Setting up and cycling an aquarium

Cycling an aquarium basically just means allowing the tank time to establish the microorganisms and bacteria that are essential to fish health. If a tank is not cycled properly before introducing fish, the fish will die, poisoned by toxins created from their own waste. It can take months to establish a tank properly and it can be done in several different ways. I have always had a preference for the use of aquatic plants and conditioned filters. A conditioned filter is one that has recently been used in a mature aquarium and already contains many of the beneficial bacteria needed to break down the ammonia produced by fish waste or decaying plants cycling it into nitrites and nitrates. The nitrates and ammonia can build up in a tank and be extremely toxic to the fish so regular partial water changes help to reduce the levels. The plants require the nitrates as fertiliser to grow but will also create unwanted ammonia when they decay in a tank. Tap water has high levels of chlorine in it to make it safe for drinking, unfortunately the chlorine will kill many of the beneficial bacteria in an aquarium so it is important to allow it to stand for at least 48 hours before doing a partial water change It is usually recommended that you change between 20 and 30 percent of the water on a weekly basis to remove ammonia, nitrites and nitrates.


It usually takes about a week or more for the bacteria to efficiently reduce the toxicity enough for the fish to survive which is why many fish will die within that first week when introduced to a new set up. If you already have a mature aquarium and are setting up a new one you can use water or gravel from the mature tank to speed the process along. Using a filter from an existing set up is far more effective though. Filters should be cleaned in aquarium water and not with tap water in order to keep the beneficial bacteria levels up. Once an aquarium is cycled and planted, it pretty much looks after itself and very little maintenance is actually required. The filter media should be removed and cleaned in the tank water on a weekly to monthly basis depending on the set up. Water changes should be performed weekly and sometimes more frequently depending on the circumstances taking care to remove water closest to the gravel where most of the fish waste sinks and topped up only with water that has been standing long enough for the chlorine to have dispersed.

The more plants you have the better oxygenated your water will be and also the lower the nitrate levels will be as they feed off nitrates. I recommend having lots of plants of different varieties. They help provide your fish with the perfect habitat, using up waste products, improving water quality and providing cover for fry. They really are an important aspect in making the most of your fish and only become a problem if they become overgrown and limit swimming space for your fish. The only other negative thing I have to say about them is that you can sometimes get more than you bargained for and end up with a snail infestation that can be difficult to get rid of. However the snails in themselves can also be beneficial if you do not have algae eating fish as they will help keep your aquarium free of it and will scavenge any food that litters the bottom of the tank that would otherwise pollute the water. They do become a real nuisance though if you are trying to breed egg layers as  they will also eat the eggs.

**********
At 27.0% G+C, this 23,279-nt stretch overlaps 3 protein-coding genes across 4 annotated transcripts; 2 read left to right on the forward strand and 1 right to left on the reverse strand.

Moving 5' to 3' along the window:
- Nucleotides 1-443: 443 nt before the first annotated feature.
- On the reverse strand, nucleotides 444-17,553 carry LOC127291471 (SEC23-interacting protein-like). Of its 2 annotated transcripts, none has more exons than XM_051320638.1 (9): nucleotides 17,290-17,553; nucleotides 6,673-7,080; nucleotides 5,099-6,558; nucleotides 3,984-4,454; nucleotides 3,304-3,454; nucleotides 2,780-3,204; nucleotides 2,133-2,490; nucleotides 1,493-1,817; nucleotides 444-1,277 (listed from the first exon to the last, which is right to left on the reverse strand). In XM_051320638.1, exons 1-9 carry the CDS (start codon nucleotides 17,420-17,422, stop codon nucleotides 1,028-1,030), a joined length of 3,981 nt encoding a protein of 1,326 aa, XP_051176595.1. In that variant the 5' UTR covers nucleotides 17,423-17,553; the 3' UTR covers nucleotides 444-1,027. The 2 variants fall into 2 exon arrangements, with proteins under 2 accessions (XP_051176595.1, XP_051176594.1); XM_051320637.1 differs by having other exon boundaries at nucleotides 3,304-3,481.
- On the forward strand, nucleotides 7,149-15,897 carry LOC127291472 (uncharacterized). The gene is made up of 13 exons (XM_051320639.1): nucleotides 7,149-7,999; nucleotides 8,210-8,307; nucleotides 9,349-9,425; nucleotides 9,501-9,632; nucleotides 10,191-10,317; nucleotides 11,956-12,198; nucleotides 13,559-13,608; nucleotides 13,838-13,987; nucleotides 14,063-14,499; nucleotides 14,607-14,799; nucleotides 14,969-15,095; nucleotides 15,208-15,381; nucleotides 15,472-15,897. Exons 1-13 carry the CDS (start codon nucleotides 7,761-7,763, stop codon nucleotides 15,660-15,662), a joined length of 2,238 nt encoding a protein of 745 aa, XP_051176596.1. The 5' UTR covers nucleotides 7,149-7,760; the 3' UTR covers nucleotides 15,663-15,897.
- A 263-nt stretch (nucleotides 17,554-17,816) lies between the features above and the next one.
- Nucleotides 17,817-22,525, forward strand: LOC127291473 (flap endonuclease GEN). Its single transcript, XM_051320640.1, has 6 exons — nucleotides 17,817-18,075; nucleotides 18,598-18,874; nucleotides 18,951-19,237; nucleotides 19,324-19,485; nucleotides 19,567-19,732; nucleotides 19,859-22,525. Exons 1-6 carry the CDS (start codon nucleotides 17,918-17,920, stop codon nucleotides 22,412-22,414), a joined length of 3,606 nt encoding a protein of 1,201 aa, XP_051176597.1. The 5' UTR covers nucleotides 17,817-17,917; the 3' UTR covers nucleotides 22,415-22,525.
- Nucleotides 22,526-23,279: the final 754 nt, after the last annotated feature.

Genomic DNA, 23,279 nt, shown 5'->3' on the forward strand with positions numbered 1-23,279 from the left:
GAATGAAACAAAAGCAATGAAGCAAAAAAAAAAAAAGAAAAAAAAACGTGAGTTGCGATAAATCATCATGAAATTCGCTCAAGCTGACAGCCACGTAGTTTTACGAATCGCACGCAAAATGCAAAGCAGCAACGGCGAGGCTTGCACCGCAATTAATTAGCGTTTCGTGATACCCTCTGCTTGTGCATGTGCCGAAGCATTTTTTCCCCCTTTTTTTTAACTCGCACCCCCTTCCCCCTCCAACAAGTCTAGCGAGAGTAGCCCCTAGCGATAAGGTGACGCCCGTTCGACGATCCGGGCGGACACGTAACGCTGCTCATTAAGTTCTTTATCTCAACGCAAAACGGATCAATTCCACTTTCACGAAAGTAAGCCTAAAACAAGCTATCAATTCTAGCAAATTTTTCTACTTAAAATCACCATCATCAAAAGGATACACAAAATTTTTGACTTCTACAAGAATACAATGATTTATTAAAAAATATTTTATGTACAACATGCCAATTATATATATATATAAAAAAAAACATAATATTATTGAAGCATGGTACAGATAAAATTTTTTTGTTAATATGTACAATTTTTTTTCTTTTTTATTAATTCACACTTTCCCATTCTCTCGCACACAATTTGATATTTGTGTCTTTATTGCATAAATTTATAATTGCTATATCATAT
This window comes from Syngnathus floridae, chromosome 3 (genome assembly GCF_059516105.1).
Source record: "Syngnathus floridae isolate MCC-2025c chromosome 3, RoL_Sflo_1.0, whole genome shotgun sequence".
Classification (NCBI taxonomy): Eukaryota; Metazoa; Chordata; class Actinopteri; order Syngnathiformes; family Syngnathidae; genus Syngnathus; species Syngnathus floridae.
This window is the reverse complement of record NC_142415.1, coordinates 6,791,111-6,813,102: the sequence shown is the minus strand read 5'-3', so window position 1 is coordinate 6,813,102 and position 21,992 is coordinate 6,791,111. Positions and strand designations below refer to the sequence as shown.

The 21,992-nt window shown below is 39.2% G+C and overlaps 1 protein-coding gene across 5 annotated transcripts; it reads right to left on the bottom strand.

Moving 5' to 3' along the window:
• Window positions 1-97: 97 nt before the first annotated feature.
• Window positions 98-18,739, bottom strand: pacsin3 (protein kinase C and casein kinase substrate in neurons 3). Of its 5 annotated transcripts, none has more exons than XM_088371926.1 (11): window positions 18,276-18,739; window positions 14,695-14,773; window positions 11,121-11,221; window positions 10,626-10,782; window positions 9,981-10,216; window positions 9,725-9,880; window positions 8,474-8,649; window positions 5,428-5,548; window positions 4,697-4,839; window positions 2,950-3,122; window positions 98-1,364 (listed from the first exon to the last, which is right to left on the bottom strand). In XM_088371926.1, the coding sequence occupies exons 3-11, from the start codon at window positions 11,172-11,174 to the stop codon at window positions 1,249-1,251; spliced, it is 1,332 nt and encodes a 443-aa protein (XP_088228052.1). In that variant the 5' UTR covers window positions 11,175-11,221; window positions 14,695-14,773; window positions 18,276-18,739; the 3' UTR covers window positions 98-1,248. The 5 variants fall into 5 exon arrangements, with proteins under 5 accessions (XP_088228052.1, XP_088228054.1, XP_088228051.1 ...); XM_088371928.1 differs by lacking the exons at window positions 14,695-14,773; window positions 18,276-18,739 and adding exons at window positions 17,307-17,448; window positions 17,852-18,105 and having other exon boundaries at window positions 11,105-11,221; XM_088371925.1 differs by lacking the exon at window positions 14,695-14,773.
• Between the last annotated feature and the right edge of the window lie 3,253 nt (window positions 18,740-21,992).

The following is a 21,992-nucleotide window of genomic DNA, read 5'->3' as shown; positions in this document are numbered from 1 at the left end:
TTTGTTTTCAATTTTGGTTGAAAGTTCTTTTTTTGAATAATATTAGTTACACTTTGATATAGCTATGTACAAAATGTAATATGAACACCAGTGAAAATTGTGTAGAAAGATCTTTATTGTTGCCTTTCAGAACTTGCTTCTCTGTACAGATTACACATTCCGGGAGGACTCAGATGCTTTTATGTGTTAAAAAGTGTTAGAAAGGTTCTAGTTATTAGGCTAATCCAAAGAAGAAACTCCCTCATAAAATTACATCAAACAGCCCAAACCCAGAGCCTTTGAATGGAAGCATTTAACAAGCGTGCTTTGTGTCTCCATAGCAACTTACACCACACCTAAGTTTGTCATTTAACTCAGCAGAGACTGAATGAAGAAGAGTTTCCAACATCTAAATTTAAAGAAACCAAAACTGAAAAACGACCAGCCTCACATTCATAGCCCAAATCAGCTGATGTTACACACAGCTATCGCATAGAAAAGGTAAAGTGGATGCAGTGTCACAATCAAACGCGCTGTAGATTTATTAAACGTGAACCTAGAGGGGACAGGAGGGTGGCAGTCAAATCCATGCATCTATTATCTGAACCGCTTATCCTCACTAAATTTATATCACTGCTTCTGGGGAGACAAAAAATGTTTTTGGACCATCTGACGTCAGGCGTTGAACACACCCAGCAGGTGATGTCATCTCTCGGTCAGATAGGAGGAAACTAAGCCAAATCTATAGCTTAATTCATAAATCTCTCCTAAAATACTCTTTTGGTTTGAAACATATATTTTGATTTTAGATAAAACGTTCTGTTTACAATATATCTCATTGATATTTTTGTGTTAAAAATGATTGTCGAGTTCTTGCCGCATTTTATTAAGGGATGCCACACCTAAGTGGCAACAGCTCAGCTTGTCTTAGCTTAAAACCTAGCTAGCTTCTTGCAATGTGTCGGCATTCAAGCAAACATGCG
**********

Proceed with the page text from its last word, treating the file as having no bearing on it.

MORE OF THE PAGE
When I am setting up an aquarium I use small stones or rocks to weight my plants down and help them take root in the gravel or substrate. I use all kinds of different types, colours, shapes and sizes to mimic a natural environment and make it as interesting as possible. I create hiding spots and caves with the rocks for the fish to hide in. I also use bogwood nowadays although not initially. The only artificial decoration I have is a plastic volcano a fairly recent addition which just serves as a hide for both my fish and air stone. I have recently added air stones and LED night lighting to my tanks. I did not have them before and was still very successful in breeding the Livebearers just using natural decorations that were easy and inexpensive to source. I did however boil anything I added for at least twenty minutes beforehand in order to sterilise it. I replenish my plants a couple of times a year. I monitor the water temperature regularly as heaters can break down or become less efficient over time.

The real secret to success though is constant observation, your fish will tell you very quickly if something is far from ideal just from their behaviour alone. Sometimes it is necessary to quarantine sick or stressed fish which is when having more than one tank really helps. If a heater or filter breaks down and you don’t live near a pet shop having an extra tank can make all the difference. Alternatively it is good practise to keep a spare of anything that is crucial like heaters or filters if you don’t have another tank. Spare lights aren’t essential, your fish won’t suffer too much without them but your plants won’t grow or be as healthy without them.

I have not been immune to fatalities over the last five years and sometimes they are unavoidable but generally speaking I have successfully kept and bred far more fish than I have had losses and hope that this shall continue to be the case. I have given well over a hundred fish away in this time and was given around twenty five in total in the early years. I then went on to buy another seventeen years later and twenty more recently of which the mortality rate was terribly high but more likely to do with how they farmed or kept prior to being sold rather than my negligence.


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